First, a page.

Habitable Spaces occupies unceded ancestral, traditional and contemporary lands of numerous bands of Indigenous peoples-collectively known as Coahuiltecans. According to the Indigenous Cultures Institute in San Marcos, "possibly as many as 600 Native American groups were populating what is now central and southern Texas and northeastern Mexico when the Spanish invaders first arrived. Some historians erroneously report that these bands 'disappeared.'] The Coahuiltecans did not 'disappear.' Many were driven off their lands, enslaved or forced into labor in encomiendas. Coahuiltecans continue to live in their ancestral lands today and continue to preserve their culture and sacred knowledge throughout south Central Texas and Northern Mexico. Colonialism is a current ongoing process, and we need to build our mindfulness of our present participation."3
What is a Land Acknowledgement?
We have chosen two pre-written texts which we feel clearly express our understanding of what a land acknowledgement is and why they are important. "An Indigenous Land or Territorial Acknowledgement is a statement that recognizes the Indigenous peoples who have been dispossessed from the homelands and territories upon which an institution was built and currently occupies and operates in. For some, an Indigenous Land or Territorial Acknowledgement might be an unfamiliar practice, but it is a common protocol within Indigenous communities in the United States and is a standard practice in both Australia and Canada."2 "It is important to understand the longstanding history that has brought you to reside on the land, and to seek to understand your place within that history. Land acknowledgements do not exist in a past tense, or historical context.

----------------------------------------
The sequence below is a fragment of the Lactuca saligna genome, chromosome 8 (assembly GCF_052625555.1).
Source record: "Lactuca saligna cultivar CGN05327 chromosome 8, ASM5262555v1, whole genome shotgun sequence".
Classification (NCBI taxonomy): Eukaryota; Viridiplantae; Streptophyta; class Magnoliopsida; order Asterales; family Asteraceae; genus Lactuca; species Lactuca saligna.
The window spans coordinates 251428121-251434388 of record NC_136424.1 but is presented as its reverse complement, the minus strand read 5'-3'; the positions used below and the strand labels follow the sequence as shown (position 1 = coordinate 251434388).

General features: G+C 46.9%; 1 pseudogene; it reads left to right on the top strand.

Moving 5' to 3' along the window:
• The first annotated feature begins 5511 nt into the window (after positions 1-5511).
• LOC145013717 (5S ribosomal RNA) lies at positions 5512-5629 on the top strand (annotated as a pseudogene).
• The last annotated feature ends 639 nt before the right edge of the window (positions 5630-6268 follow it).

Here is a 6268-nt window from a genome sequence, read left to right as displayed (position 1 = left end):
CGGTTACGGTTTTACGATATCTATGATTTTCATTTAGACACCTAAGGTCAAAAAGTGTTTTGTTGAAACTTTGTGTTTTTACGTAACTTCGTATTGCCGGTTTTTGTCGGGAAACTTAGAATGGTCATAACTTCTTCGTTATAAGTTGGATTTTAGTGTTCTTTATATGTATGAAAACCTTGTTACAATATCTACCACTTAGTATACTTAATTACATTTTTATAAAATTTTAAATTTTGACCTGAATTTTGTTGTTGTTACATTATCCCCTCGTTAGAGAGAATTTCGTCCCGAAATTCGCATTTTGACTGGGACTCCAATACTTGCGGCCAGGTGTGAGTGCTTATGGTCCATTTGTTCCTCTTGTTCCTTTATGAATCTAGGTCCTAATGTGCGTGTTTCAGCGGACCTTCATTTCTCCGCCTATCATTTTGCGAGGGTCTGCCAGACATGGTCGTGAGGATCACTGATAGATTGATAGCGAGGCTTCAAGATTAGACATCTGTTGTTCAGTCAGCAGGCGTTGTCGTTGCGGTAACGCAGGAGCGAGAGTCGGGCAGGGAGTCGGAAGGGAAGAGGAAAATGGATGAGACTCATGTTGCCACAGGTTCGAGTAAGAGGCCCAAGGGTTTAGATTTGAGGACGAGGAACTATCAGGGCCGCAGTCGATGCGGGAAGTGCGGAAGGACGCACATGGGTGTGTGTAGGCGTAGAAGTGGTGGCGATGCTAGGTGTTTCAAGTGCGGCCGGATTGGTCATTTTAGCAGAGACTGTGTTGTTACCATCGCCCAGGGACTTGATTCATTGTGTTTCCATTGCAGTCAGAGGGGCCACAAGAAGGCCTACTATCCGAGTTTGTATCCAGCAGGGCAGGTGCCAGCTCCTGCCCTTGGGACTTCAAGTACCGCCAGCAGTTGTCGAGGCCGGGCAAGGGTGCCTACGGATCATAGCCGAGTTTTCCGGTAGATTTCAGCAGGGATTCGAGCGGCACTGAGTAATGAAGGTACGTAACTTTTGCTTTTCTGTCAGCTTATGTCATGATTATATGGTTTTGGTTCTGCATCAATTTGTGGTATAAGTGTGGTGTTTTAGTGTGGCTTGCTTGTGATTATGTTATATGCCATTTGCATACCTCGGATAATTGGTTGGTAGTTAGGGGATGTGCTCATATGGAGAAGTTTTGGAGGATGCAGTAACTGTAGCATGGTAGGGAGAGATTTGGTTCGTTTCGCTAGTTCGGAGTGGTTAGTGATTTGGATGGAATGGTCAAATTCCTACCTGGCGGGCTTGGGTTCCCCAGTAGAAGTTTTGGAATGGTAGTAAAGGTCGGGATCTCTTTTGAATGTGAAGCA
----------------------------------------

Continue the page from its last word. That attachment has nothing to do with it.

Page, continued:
"The Coahuiltecan people, believe life on earth began thousands of years ago, as the people, followed the great deer spirit from the underworld through the Sacred Springs in San Marcos, TX. Indigenous peoples have origin stories like ours of how the world came to be. These stories tie indigenous peoples not only to their ancestors, but to traditional territories and culture. While it is important to acknowledge the land and our people in this are Yunthat being a motto) bf are atis tand tbatay. We now all have ties to this land, and we all call this land our home on Tap Tai (Mother Earth). We come together from the four directions as, musicians, educators, scholars, friends, family, and most importantly, as human beings, Pilam (The people). So, it is all of our responsibility to come together as one in a good mind, all with a passion for our talents, our fields, our students, and our calling to take care of this land. This honors the generations of the past, unites us in the present, and guides the generations yet to arrive. My people, like many other Indigenous nations, have always called ourselves the people, as to separate ourselves not by race, not by political party, or differing religion, but from our brothers and sisters that have four legs, that fly, that swim, or that slither. We are ali interconnected. We all share a relationship. We all share the responsibility."
-Adam J. Alejandro, People of the Sacred Waters
1 From the Indigenous Cultures Institute. To learn more and donate, visit
2 From the Shoreline Community College Ray Howard Library Website: https://library.shoreline.edu/LandAcknowledgement/definition
3 Northwestern University, From the Native Governance Center